Title

The Interface of Clinical Decision-Making With Study Protocols for Knowledge Translation From a Walking Recovery Trial

ISBN or ISSN

1557-0576

Volume

41

Issue

1

Publication Date / Copyright Date

1-2017

First Page

59

Last Page

67

Publisher

Academy of Neurologic Physical Therapy

DOI Number

10.1097/NPT.0000000000000158

Abstract

Background and Purpose: Despite efforts to translate knowledge into clinical practice, barriers often arise in adapting the strict protocols of a randomized, controlled trial (RCT) to the individual patient. The Locomotor Experience Applied Post-Stroke (LEAPS) RCT demonstrated equal effectiveness of 2 intervention protocols for walking recovery poststroke; both protocols were more effective than usual care physical therapy. The purpose of this article was to provide knowledge-translation tools to facilitate implementation of the LEAPS RCT protocols into clinical practice.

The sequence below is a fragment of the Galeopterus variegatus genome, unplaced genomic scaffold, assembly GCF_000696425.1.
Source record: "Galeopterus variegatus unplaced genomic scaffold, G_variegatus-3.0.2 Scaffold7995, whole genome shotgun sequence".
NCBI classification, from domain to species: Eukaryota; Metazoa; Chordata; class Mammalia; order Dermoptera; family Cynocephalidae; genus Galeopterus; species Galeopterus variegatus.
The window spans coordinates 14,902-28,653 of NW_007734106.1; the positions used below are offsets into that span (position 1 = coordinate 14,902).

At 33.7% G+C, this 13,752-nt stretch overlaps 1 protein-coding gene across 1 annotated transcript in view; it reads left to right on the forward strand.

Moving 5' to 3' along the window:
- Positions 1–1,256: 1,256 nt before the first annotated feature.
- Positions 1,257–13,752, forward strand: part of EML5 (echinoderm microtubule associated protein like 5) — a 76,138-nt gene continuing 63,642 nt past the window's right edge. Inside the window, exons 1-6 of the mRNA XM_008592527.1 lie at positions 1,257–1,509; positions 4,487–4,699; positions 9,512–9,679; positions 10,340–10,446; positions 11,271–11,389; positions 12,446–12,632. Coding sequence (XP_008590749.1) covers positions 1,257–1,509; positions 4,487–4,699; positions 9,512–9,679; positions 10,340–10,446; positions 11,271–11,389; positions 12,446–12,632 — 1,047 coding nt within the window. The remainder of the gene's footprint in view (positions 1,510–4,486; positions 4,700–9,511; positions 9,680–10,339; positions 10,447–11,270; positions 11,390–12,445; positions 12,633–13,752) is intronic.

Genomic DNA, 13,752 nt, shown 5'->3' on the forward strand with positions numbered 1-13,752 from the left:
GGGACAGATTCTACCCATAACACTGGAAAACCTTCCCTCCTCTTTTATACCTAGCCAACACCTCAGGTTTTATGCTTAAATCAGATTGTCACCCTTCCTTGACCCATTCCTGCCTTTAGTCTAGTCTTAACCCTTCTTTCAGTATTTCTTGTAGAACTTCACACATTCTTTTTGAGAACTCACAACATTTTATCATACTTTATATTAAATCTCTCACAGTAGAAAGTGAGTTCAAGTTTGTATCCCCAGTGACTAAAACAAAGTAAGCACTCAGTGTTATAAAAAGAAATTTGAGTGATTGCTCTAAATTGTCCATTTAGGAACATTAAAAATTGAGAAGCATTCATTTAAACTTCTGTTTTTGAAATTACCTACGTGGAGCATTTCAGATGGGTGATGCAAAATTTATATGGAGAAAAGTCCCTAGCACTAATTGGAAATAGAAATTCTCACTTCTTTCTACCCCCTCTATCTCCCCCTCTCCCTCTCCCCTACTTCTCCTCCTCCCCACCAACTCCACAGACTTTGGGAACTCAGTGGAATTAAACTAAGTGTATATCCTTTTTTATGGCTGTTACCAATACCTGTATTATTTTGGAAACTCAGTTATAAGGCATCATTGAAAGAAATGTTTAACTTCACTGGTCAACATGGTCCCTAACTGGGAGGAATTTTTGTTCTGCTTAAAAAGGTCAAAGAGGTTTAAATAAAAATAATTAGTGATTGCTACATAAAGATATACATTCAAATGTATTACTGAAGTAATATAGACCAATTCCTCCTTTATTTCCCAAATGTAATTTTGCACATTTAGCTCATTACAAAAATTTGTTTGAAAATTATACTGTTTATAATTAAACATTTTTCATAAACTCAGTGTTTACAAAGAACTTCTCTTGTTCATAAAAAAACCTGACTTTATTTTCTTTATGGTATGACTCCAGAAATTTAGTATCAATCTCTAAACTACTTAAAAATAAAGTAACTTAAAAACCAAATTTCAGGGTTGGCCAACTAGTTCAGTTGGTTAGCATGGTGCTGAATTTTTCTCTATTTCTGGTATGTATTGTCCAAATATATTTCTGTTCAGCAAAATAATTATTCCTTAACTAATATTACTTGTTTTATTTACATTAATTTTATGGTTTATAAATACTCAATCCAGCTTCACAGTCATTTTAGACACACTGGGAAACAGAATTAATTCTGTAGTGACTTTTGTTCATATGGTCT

Methods: Participants from 2 of the trial's intervention arms: (1) early Locomotor Training Program (LTP) and (2) Home Exercise Program (HEP) were chosen for case presentation. The two cases illustrate how the protocols are used in synergy with individual patient presentations and clinical expertise. Decision algorithms and guidelines for progression represent the interface between implementation of an RCT standardized intervention protocol and clinical decision-making.

Outcomes: In each case, the participant presents with a distinct clinical challenge that the therapist addresses by integrating the participant's unique presentation with the therapist's expertise while maintaining fidelity to the LEAPS protocol. Both participants progressed through an increasingly challenging intervention despite their own unique presentation.

Summary: Decision algorithms and exercise progression for the LTP and HEP protocols facilitate translation of the RCT protocol to the real world of clinical practice. The two case examples to facilitate translation of the LEAPS RCT into clinical practice by enhancing understanding of the protocols, their progression, and their application to individual participants.

Disciplines

Medicine and Health Sciences

Keywords

Locomotor Training, Stroke, Knowledge Translation, Clinical Decision-Making

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